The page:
Enterprise Information Integration Services
Around 1995, vendors began positioning their software as virtual data warehousing tools. The fundamental premise was that sometimes it just doesn’t make sense to copy and manipulate a bunch of data, just in case someone needs it. Why not access data directly from the source on an as-needed basis?
Alas, accessing data over a network at its source has proved to be the least challenging of the problems in trying to provide a kind of in-place data warehousing. The same challenges faced in any data warehousing environment (such as dealing with data quality, deciding what types of transformations must occur, and choosing how to handle those transformations when different sources are inconsistent) are still present.
Just because you can get to data at its source (in almost any database or file structure) doesn’t mean that data provides the necessary business intelligence when it’s in your hands.
To solve these data quality issues, many data architects have begun to perform bottom-up data mart construction to develop a component-based data warehouse. Rather than have a single database into which you feed all data (creating your data warehouse), a series of components each handles a particular set of functions (such as answering specific business questions) or certain subjects. Together, these data marts (or components) comprise a data warehousing environment.
This component-based, dynamic access data architecture is the basis for virtual data warehousing and, more specifically, what Enterprise Information Integration (EII) servers are offering to the market.
This figure shows an environment in which individual components are created within the data warehousing environment in a bottom-up manner. Instead of combining the components into one large database (and copying all the data again), EII creates a data warehousing environment in which users can access each component’s contents from a business intelligence tool like they were all stored together, even though they’re not.
Think about how you use a Web browser on your desktop. You either click a link or type a specific URL, and the environment, working behind the scenes, takes you to the right place for the content you asked for. Now, imagine the Internet running much faster.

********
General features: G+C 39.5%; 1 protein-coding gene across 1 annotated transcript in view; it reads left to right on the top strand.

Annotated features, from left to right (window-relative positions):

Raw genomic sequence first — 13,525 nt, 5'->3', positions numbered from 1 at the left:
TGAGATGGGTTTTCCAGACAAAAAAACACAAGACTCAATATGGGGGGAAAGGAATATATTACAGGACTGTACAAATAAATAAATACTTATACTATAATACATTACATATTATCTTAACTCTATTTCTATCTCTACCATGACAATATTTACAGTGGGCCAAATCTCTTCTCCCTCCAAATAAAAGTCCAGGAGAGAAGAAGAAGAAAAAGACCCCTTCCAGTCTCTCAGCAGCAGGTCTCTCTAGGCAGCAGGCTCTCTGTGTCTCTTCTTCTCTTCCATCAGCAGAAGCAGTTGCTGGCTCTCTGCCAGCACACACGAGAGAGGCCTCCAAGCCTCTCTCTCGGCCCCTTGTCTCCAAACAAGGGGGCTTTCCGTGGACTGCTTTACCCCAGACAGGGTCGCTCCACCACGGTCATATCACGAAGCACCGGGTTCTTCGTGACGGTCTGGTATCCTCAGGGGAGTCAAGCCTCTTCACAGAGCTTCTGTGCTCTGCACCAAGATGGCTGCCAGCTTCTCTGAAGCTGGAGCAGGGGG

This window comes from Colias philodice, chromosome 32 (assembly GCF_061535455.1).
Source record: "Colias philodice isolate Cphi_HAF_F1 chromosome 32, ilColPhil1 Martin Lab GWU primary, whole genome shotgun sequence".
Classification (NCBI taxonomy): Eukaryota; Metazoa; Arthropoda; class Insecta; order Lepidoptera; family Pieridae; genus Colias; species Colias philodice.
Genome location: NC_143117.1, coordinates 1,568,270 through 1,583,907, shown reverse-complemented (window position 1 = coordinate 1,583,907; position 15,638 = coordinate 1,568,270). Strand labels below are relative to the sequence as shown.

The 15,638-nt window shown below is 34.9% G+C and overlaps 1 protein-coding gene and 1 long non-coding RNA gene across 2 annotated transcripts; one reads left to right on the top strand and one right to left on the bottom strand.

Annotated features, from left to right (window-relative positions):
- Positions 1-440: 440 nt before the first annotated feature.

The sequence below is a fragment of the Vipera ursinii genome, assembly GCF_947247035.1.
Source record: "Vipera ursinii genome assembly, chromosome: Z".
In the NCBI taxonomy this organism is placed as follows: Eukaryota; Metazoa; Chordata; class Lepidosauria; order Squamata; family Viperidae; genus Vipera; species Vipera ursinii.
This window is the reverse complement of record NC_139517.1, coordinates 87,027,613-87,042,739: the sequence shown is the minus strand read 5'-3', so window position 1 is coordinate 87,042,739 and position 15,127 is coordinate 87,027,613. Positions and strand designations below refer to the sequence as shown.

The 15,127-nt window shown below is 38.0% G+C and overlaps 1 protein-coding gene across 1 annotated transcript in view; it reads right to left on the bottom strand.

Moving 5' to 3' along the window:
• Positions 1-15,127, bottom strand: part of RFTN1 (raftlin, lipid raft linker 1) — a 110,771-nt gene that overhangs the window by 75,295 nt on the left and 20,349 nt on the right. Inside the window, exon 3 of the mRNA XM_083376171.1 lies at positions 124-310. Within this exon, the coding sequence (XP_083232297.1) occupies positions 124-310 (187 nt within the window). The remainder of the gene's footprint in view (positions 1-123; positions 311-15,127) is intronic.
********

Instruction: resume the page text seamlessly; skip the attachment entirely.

When you go to various sites, you’re not accessing ads for the latest four-wheel drive you’ve been coveting, sports scores, Dilbert cartoons, or whatever else it is you do on the Internet. You’re bringing back pieces of data that are then combined and sent back to your browser. That’s virtual data warehousing — it’s just like the Internet!
It’s not a good idea to build a virtual data warehousing environment to access source data directly, in its native format. Your challenge isn’t figuring out how to join cross-platform databases (combining IMS data with DB2 data, for example) and handling those types of system-level transformation, it’s ensuring that the quality of the data is high and doesn’t require the user to manually cleanse the data.
Each application should therefore be warehouse-enabled and contain a data publisher that’s responsible for all the middleware services (such as extraction and quality assurance), as specified in the environment’s business rules.
The data publisher could conceivably operate almost in real-time mode, like it would have to do in an operational data store, or it could function in a periodic (batch-oriented) mode if instantaneous updates aren’t required. In this situation, the data publisher is a mini-middleware product embedded in the application (or a service accessed by the application).
When you think of virtual data warehousing, replace the question Can I get to the data? with the question Can I get to usable data? The data publisher plays an important role, and should not be neglected.
You also can’t neglect data architecture. Just because you’re developing components in a bottom-up manner and they’re being accessed in place, rather than being copied into a larger data warehouse database, doesn’t mean that you can neglect this function.
Say that one component stores customer IDs as five-digit numbers after transformation occurs and contains only customers who made purchases within the past six months. And another component, which contains all customers who have ever bought your company’s products, uses seven-character alphanumeric identifiers. In this situation, you might have the same type of data mismatch problems you would if you were accessing data directly from the sources.
Although EII allows for differences between component contents, you must understand and manage the differences so that you don’t impede the business intelligence mission.